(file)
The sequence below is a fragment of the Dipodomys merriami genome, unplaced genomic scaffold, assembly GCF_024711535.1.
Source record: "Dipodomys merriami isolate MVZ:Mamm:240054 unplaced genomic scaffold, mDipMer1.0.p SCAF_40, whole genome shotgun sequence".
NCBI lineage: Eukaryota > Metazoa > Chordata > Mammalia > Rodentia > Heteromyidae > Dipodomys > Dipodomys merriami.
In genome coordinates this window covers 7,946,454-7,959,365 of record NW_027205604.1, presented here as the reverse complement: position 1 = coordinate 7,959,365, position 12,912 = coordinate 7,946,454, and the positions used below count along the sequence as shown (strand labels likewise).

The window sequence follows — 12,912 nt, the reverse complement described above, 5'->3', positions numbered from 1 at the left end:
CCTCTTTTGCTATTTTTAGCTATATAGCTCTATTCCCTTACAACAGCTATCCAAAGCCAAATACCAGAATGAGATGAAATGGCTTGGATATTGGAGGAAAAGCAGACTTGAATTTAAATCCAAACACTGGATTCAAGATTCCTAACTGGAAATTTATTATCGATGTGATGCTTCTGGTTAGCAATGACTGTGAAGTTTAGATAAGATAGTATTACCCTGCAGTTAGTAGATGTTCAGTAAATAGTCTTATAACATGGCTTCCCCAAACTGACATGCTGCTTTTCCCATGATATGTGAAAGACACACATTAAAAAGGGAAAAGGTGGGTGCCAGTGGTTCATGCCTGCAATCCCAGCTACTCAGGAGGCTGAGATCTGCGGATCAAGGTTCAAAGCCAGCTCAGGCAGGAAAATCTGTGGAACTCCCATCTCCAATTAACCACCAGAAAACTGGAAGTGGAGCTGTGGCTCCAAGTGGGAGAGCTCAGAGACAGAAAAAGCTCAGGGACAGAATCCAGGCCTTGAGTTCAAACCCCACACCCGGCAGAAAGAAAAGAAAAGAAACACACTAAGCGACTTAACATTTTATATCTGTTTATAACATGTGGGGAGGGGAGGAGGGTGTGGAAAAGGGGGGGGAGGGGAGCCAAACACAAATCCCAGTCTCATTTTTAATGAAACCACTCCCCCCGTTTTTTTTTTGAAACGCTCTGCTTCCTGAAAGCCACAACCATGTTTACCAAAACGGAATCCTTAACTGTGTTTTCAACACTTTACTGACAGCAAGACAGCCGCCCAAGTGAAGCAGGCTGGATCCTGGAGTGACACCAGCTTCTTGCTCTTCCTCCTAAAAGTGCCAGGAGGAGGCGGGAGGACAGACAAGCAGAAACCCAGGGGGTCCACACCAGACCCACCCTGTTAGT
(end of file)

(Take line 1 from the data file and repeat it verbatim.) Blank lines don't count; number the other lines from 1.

The sequence below is a fragment of the Dipodomys merriami genome, unplaced genomic scaffold, assembly GCF_024711535.1.